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Election 2020: The climate change and environmental policies in two minutes

Voting is under way in the New Zealand general election. Explore the main parties’ pledges at Policy.nz, but here’s a whistlestop tour of what parties on climate change and the environment. 

Read more two-minute policy wraps here

Everyone wants to live in a country with a healthy environment, but how exactly do the parties plan on getting there? And what trade-offs would the parties be willing to make?

Climate change and emissions

The passing of the Zero Carbon Act has taken some of the sting out of climate change policy because, in the end, it was supported by all parties in parliament except Act. However, there’s still plenty of haggling to do over the details of how it gets implemented. 

Labour and the Greens agree that the target of 100% renewable electricity should be brought forward to 2030 (however, the Greens are more strident in their demands). The parties also agree on an interest in pumped hydro schemes which, if successfully implemented, would effectively eliminate the need for coal-fired power stations. 

Meanwhile, National is focusing on the transport sector as the area the most effective emissions reductions can be made. They aim to do this primarily through support for electric vehicles. The party contends that agriculture should get more protection from having to make rapid emissions reductions, as it is a profitable export sector. 

Act would repeal both the emissions trading scheme and the Zero Carbon bill, and replace it with a carbon price. It also wants to repeal the ban on oil and gas exploration and reverse methane reduction changes. The New Conservatives would also repeal both the emissions trading scheme and the Zero Carbon bill, and supports withdrawing from international climate change agreements

Adapting to climate change

As the effects of climate change develop, some parties are looking at how to respond. Labour wants to continue promoting sustainability as part of trade deals as well as its work on emissions reductions from agriculture and construction

The Greens are focusing on wetlands, riverbanks and estuaries for protection as they sequester carbon and protect land from storms and flooding. The Opportunities Party (TOP) want to establish a fund for climate change adaptation while the Māori Party want to ensure the Crown works with Māori on adaptation plans, along with an increase in diplomatic support for Pacific nations in their calls for global climate action. 

Conservation

The Greens are calling for an end to new mining on conservation land and limits on tourist numbers at popular natural sites. They also want an increase in funding for predator eradication and have focused heavily on marine conservation in their policy slate. The Māori Party agree with their stance on mining

National wants to establish two new national parks and consider new marine reserves. It also wants to allow some mining on “lower-quality” conservation land and more recreational and commercial activity to take place in national parks. Meanwhile, Act says its will actively encourage private sector tourism on conservation land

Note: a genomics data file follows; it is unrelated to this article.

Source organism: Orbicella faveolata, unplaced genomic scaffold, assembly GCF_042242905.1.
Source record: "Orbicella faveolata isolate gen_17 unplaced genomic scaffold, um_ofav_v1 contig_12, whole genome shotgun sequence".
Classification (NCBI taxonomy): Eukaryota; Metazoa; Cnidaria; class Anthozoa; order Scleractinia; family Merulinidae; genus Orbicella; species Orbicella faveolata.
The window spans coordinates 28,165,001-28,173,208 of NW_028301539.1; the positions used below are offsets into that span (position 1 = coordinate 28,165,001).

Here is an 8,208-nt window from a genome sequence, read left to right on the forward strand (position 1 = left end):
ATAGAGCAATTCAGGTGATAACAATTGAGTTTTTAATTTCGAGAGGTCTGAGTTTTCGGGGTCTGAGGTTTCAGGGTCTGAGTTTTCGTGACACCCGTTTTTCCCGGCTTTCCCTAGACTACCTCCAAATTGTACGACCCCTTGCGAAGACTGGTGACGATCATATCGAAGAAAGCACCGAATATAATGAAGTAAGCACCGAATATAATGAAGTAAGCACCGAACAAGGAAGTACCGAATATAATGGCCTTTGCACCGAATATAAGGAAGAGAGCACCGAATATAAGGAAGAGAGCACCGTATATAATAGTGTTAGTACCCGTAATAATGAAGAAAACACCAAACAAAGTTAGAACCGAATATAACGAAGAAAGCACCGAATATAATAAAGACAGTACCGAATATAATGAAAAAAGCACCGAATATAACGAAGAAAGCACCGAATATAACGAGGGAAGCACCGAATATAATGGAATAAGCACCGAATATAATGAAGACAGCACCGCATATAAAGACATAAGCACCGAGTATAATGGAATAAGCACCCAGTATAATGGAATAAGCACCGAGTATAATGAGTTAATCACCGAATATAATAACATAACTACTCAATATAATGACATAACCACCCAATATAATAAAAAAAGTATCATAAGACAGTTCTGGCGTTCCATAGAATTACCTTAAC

Labour intends to continue its programme of environmental protection jobs, a position the Greens agree with

Waste management 

Labour wants to standardise kerbside recycling across the country and also phase out some forms of single-use plastic. It would also put $50 million towards research into plastic alternatives.

The Greens agree on more standardisation of recycling, along with the phasing out a range of materials and waste streams that currently exist. This includes stopping food waste and e-waste ending up in landfills, and requiring manufacturers to make repairable products

Both Act and the New Conservatives favour allowing waste to be burned for electricity generation. 

Freshwater and pollution

National wants to review or repeal new freshwater regulations, relying instead on ongoing voluntary efforts by the farming sector to manage impacts. Act is in favour of repealing while the New Conservatives would relax them. 

The Greens would keep the freshwater regulations and set limits on nitrogen in waterways. They would also oppose irrigation projects that encourage intensification of farming. Labour would continue with freshwater policies that have been rolled out over this term. 

The Māori Party would support efforts to legally recognise the rights and mana of waterways, along with requiring the Crown to recognise Māori rights and interests on freshwater. It would also put a temporary halt on water bottling consents and develop a user-pays system for commercial water use

For more, see Forest and Bird Youth’s party scorecards focusing on conservation policies and Orataiao’s rating of parties according to climate change policies. 

Explore the parties’ pledges in more depth at Policy. The essential campaign dates are hereFor all you need to know about the cannabis referendum click here. For the assisted dying referendum click here



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